Urban legends, satire, propaganda
Urban legends, satire and propaganda all have one thing in common. Since the advent of the internet, and particularly Facebook, the incidents of false and misleading information taken as fact has soared to mind-numbing proportions.
All too often I let myself rocket off to cerebral wonderland after reading a preposterous statement by a well-meaning friend that contains less truth than a tobacco lobbyist at a lung cancer inquiry.
On the positive side, the perpetuation of myth and legend as truth sometimes gives me inspiration for my next column, often when I find myself lacking any original thoughts of my own. I realize the need to tread carefully when pursuing this line of thought for I often have referred to my column, “Wick’s World,” as my version of the truth.
Satire is an entirely different category defined as “use of wit to criticize behavior.” I became an early fan of satire back in the 60s with the advent Mad Magazine. Who can forget Spy vs. Spy or Alfred E. Newman’s slogan “What - me worry?”
The internet is now filled with satirical websites purporting to be news organizations. One that immediately comes to mind lampoons Congresswoman Michelle Bachman. Although one may think she brings it upon herself with some of her outlandish unscientific remarks, the problem lies with the fact that many people take satire as gospel truth and spread it around the internet like a gas-wielding pyromaniac at the Great Chicago Fire. What was meant to be nothing more than a show of Saturday Night Live humor morphs into unfair gossip with no basis of truth.
Following George W. Bush’s Supreme Court appointment to the presidency, a new word entered our lexicon of vocabulary called “Bushisms.” This was not true satire, but a method of picking on a guy who liked to make up words and phrases. I may have held a grudge against this man’s political doings, but his “Bushisms” were not one of them. I did the same thing as G.W. while in high school and continue to do so to this day.
The satirical website Dailycurrent.com that inspired this column came out the day after Colorado’s initial day of marijuana legalization. The site spoofed public ignorance about the dangers/safety of pot with the headline “Marijuana Overdoses Kill 37 in Colorado.” Normally this headline would have me chuckling. This was not to be. Below the post, a friend on my Facebook page posted, “People, you need to read this.” The post was not to share the humor of the fallacious statement, but to point out the dangers of death from pot, which for the record is zero. One would have to smoke 20,000 to 40,000 joints to approach toxicity.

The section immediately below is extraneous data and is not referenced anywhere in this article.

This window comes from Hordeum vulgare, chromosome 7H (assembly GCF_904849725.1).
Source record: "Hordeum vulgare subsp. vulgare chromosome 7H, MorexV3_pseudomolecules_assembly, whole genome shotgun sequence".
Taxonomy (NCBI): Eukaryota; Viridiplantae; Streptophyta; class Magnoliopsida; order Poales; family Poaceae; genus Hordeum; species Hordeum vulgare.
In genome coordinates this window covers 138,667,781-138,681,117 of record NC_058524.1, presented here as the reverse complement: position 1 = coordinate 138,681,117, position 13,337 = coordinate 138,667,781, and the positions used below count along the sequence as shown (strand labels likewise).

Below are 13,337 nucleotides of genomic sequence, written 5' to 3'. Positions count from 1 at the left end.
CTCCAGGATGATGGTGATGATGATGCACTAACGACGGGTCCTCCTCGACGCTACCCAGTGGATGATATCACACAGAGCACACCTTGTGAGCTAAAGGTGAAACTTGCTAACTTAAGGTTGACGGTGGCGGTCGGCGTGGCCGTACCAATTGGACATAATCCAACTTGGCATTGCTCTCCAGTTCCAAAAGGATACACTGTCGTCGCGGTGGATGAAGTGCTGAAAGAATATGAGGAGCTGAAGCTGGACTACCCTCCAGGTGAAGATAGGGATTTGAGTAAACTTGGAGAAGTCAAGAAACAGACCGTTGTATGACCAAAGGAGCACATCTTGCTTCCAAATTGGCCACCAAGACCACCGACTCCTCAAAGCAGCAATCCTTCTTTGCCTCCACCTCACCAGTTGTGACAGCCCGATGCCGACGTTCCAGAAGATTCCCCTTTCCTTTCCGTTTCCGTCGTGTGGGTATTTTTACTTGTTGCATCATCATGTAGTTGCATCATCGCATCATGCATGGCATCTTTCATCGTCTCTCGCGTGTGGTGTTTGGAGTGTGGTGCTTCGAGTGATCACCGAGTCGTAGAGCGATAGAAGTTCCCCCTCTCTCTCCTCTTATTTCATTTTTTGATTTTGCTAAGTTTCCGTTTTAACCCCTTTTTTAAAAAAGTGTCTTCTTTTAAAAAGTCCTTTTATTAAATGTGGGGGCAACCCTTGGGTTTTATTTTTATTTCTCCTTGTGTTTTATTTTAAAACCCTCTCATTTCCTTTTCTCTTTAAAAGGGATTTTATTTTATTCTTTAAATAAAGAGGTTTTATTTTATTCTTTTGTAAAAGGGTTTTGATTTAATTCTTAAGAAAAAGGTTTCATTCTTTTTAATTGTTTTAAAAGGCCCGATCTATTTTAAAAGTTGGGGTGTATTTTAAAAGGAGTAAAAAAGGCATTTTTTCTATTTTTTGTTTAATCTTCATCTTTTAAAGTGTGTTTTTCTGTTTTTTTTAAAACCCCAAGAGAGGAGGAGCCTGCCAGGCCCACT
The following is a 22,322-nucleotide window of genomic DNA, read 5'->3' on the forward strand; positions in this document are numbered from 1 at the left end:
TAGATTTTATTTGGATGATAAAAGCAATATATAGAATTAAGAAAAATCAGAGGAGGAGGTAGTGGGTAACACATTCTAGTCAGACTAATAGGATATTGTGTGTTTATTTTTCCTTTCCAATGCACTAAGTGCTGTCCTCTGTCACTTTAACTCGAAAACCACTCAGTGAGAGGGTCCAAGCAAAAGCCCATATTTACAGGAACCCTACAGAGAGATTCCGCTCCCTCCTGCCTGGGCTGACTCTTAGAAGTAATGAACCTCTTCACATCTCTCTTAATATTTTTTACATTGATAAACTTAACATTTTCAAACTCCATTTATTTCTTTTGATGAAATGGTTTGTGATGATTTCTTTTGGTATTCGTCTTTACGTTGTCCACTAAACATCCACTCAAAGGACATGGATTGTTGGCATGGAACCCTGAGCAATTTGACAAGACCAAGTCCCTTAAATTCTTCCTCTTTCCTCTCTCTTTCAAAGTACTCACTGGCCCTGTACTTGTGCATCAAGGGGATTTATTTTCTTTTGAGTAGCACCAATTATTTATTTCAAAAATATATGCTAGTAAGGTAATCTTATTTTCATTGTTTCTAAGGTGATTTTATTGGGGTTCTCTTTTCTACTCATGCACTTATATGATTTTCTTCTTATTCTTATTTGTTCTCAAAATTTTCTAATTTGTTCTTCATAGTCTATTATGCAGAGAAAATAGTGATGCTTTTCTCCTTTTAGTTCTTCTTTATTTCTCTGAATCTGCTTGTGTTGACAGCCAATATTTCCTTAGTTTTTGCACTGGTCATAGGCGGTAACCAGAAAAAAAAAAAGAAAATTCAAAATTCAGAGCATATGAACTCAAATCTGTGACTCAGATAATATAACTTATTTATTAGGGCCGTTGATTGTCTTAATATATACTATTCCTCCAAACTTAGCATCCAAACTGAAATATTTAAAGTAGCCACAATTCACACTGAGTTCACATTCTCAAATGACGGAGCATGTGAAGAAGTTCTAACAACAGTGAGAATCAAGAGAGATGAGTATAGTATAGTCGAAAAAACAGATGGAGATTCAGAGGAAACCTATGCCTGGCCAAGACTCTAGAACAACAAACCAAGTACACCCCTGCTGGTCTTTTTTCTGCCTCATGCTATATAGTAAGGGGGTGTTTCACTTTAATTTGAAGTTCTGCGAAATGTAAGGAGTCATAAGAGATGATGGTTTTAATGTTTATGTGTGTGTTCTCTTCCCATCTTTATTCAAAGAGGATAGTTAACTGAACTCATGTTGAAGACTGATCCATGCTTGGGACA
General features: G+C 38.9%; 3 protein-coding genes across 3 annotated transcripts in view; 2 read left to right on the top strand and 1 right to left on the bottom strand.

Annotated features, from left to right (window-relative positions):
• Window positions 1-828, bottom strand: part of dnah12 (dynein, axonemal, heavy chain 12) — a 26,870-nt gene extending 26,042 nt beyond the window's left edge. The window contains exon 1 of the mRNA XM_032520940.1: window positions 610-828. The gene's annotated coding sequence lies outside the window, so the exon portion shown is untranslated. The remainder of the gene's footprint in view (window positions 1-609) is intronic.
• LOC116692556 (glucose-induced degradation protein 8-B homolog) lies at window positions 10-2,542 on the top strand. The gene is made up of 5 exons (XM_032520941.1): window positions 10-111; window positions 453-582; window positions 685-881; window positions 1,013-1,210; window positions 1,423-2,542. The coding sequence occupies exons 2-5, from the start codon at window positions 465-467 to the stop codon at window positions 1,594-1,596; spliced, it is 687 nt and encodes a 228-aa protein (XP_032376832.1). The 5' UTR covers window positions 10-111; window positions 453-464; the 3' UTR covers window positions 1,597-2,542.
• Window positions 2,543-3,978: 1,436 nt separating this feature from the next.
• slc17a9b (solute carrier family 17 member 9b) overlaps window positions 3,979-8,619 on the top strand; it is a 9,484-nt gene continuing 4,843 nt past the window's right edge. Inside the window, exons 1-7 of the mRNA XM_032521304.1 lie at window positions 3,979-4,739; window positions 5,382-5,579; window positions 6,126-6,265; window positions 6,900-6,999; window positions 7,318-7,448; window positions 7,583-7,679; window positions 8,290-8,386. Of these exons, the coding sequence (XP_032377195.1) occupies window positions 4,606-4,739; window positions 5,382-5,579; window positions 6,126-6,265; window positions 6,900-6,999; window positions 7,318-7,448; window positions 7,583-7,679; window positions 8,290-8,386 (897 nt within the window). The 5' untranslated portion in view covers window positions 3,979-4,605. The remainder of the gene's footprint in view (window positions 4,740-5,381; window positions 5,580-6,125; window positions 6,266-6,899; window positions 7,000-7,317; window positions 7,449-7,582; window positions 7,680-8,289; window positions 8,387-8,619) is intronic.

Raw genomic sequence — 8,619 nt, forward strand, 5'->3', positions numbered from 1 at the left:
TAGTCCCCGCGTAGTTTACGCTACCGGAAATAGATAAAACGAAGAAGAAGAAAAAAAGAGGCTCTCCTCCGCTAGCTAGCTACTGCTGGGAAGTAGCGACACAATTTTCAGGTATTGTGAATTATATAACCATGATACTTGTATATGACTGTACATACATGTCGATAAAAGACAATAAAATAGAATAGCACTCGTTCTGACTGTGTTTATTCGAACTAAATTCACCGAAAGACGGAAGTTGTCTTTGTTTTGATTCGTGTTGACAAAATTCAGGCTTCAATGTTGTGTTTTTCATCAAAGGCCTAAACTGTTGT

The gossip that abounds on the internet can be referenced by the neutral website snopes.com, the definitive internet resource for urban legends, folklore, myths, rumors and misinformation. Some urban legends do indeed have some basis in fact. There is the urban legend that circulates about the woman whose battery-operated remote control went dead and she found herself locked out of her car. Her rescuer simply asked, “Why don’t you use the key in your hand?”
I can verify this urban legend to be true. The lady with the dead remote was a postal customer. The rescuer was me, the postmaster.
In conjunction with the legends, myths and satire circulating around the internet is the disinformation known as pure propaganda. I responded to a Facebook post last night with the claim “10 Dead in California Whooping Cough Epidemic.” The gist of the article states that everyone should have a pertussis vaccine, current within the past five years. In the three-plus years since the fear-creating article, there has been no epidemic. There has been a dramatic increase in profits for the pharmaceutical industry.
Responding to an urban myth concerning gang member initiations and flashing headlights at oncoming cars, John Moore, a senior member at the National Youth Gang Center stated, “This is one of the wonders of the internet, that you can take something that has no basis in fact and make people believe it.”
Marvin Gaye said it best in the popular song “I Heard it Through the Grapevine.”
“People say believe half of what you see son, and none of what you hear.”